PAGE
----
WASHINGTON — The White House decision to award Army Staff Sgt. Ty Carter with the Medal of Honor for bravery in Afghanistan once again puts the spotlight on the deadly 2009 battle at Combat Outpost Keating, and the controversy surrounding it.
Staff Sgt. Clint Romesha has already received a Medal of Honor for his actions in that fight, rallying his men to repulse hundreds of Taliban attackers who breached the walls of the remote outpost.
Carter’s award, to be presented by the president Aug. 26, makes him just the fifth living Medal of Honor recipient for actions in Afghanistan. Nine other soldiers have received Silver Stars for their actions in that fight, along with numerous Bronze Stars and Purple Hearts.
But the daylong battle also left eight American soldiers dead and 22 more wounded, making it one of the deadliest military fights in decades. In the months that followed, two Army officers were disciplined for “inadequate planning” in setting up the base and reacting to reports of planned attacks.
During Romesha’s Medal of Honor ceremony in February, President Barack Obama noted that later investigations found the soldiers were effectively forced to “defend the indefensible” at COP Keating. He also stated that was a situation they never should have been put in.
On Oct. 3, 2009, more than 300 Taliban fighters descended on the remote outpost in a valley outside Kamdesh, near Afghanistan’s border with Pakistan.
At daylight, attackers swarmed the hillsides surrounding the base, pinning down the U.S. soldiers. At the start of the fight, then-Spc. Carter sprinted 100 yards across open ground, under heavy fire, to join fellow soldiers at the southern end of the outpost.
According to Army reports, Carter ran through enemy fire again to retrieve supplies for his men. As fighting intensified, he and three other soldiers became trapped in a Humvee, and were wounded as rocket-propelled grenades exploded all around.
He carried one wounded comrade — Spc. Stephan Mace — through a hail of bullets back to cover. He tended to his wounds and returned fire as the battle raged, and managed to call reinforcements from the other side of base as the soldiers tried to regroup.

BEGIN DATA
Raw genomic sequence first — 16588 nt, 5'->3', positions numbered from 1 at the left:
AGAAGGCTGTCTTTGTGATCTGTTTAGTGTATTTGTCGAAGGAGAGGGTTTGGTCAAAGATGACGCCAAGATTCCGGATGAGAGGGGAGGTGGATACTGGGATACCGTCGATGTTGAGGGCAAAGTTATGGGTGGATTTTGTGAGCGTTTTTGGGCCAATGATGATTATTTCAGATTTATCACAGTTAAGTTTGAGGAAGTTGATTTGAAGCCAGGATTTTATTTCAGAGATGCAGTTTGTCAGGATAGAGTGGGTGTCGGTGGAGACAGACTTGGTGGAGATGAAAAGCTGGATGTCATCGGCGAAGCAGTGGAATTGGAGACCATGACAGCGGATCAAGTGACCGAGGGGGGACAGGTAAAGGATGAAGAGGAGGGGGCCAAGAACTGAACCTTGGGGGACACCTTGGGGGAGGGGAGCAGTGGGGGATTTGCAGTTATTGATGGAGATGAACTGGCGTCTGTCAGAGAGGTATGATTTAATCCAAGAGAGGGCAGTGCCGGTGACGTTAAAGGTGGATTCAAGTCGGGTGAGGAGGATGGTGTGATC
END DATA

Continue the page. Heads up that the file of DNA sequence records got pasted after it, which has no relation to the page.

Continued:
After Carter and his band of soldiers linked up with Romesha, he acted as a sniper for teams covering the bodies of fallen comrades. Army officials say he even braved enemy fire to cut down a tree next to an aid station to prevent a fire from spreading.
The 12-hour fight at COP Keating is now the first military battle to warrant two Medals of Honor since the 1993 “Black Hawk Down” firefight in Mogadishu, Somalia. Sgt. 1st Class Randall Shughart and Master Sgt. Gary Gordon were awarded posthumous medals for their heroism.
Jake Tapper, who chronicled the battle and the ensuing controversies, in his writings noted that the last time two living servicemembers received the Medal of Honor for the same battle was almost 50 years ago, when Spc. 4th Class Raymond Wright and Sgt. Leonard Keller were honored for actions in the Battle of Ap Bac in Vietnam.
In the book, Tapper noted that Carter joined the Marines out of high school but was busted down to a lower rank because of fighting. He left the service and did odd jobs for five years before returning to the military, this time with the Army.
Now he’s scheduled to receive the military’s highest honor.
Carter is currently assigned to the 7th Infantry Division at Joint Base Lewis-McChord in Washington. His wife, three children and surviving soldiers from the 2009 battle are all expected to attend the White House medal presentation ceremony next month.